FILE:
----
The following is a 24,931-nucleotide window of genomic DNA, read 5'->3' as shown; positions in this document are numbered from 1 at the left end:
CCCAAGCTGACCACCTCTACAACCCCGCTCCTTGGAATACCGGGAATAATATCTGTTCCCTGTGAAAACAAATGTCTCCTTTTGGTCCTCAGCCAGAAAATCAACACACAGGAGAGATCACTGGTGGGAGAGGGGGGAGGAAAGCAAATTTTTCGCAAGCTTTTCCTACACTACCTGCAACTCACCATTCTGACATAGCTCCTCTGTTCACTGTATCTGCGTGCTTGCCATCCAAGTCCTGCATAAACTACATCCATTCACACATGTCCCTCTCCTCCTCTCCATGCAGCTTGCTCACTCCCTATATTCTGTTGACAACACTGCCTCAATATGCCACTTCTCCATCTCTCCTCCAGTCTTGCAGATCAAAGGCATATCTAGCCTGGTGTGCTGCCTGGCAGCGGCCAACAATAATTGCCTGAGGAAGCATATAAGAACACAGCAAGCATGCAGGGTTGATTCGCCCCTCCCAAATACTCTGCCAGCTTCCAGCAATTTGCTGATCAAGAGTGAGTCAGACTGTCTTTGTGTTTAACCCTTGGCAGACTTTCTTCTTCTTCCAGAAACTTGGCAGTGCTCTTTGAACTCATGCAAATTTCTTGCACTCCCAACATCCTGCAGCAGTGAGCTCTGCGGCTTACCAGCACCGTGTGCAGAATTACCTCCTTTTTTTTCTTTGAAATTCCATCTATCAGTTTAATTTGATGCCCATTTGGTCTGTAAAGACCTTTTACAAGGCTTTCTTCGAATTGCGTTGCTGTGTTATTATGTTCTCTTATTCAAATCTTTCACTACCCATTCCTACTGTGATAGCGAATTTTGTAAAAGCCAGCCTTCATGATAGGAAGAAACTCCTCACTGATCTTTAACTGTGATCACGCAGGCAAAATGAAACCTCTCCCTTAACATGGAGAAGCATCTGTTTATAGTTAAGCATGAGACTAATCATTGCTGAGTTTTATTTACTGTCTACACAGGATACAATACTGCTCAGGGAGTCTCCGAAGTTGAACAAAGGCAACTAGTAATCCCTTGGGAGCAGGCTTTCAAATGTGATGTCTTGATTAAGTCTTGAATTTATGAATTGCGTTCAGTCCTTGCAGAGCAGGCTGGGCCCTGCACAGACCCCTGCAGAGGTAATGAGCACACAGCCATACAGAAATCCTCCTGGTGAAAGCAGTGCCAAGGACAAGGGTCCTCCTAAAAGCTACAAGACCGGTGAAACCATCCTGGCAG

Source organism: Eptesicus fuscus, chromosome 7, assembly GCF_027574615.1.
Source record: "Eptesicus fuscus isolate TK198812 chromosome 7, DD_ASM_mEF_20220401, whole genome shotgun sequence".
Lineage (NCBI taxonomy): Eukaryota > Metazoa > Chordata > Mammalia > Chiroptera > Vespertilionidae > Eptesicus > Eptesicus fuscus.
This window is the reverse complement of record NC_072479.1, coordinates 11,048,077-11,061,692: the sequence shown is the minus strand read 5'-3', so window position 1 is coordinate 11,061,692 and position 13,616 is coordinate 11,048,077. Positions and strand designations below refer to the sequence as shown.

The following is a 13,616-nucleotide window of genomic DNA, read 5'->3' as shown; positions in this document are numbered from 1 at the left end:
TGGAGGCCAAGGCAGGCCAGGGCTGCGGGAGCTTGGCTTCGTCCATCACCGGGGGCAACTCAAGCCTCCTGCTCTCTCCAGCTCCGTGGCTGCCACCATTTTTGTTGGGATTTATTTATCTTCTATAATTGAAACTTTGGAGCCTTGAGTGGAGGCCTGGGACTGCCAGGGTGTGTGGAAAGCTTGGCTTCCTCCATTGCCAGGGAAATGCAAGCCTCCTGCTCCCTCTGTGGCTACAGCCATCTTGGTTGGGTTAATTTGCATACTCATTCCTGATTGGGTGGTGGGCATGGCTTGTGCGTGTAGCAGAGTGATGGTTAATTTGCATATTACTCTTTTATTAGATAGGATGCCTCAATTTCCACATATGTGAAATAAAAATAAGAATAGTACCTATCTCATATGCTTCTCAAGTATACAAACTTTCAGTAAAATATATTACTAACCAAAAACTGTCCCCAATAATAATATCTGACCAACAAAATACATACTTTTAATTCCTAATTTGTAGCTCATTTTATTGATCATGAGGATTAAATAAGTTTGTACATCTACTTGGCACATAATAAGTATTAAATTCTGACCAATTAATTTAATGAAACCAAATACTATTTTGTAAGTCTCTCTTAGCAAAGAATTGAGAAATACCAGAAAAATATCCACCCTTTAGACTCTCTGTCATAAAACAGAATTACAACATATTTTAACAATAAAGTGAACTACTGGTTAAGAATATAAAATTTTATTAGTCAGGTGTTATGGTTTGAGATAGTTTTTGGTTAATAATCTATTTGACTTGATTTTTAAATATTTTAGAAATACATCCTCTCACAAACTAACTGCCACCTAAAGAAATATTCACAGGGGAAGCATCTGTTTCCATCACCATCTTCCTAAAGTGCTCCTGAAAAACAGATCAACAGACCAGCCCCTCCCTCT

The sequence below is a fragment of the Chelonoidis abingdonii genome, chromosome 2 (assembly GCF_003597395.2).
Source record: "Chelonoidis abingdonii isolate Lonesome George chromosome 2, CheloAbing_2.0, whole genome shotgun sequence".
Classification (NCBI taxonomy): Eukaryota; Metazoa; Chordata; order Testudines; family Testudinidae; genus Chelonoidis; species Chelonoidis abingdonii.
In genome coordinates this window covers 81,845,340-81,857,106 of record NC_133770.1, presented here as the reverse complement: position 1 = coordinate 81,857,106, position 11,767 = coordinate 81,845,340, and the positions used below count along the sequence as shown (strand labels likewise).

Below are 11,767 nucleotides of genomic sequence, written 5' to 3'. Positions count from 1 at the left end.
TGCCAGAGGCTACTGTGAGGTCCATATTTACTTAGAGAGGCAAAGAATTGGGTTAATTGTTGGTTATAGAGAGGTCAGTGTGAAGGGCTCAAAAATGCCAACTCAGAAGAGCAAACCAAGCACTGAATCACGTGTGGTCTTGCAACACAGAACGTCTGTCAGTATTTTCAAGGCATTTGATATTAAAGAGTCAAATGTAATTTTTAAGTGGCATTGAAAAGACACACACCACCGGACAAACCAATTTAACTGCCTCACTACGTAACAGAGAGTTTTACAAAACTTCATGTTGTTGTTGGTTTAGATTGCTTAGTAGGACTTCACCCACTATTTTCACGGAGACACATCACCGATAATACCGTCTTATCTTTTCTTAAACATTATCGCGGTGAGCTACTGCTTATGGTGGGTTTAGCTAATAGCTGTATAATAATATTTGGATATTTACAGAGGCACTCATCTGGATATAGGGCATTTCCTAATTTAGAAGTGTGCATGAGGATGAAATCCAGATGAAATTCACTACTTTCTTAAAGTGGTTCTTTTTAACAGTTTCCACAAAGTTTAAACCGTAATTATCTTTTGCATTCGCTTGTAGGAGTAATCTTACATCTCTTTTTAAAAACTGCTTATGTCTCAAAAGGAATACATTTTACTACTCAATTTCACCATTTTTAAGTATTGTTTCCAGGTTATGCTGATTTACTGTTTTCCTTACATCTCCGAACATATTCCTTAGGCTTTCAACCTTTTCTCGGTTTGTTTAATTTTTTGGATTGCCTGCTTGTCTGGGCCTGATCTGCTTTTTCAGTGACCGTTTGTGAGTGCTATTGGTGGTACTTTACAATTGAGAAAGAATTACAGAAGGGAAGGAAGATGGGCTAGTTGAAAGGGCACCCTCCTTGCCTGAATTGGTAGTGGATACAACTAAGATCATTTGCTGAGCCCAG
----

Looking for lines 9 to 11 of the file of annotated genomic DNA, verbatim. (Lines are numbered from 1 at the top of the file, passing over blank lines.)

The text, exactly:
The sequence below is a fragment of the Chelonoidis abingdonii genome, chromosome 2 (assembly GCF_003597395.2).
Source record: "Chelonoidis abingdonii isolate Lonesome George chromosome 2, CheloAbing_2.0, whole genome shotgun sequence".
Classification (NCBI taxonomy): Eukaryota; Metazoa; Chordata; order Testudines; family Testudinidae; genus Chelonoidis; species Chelonoidis abingdonii.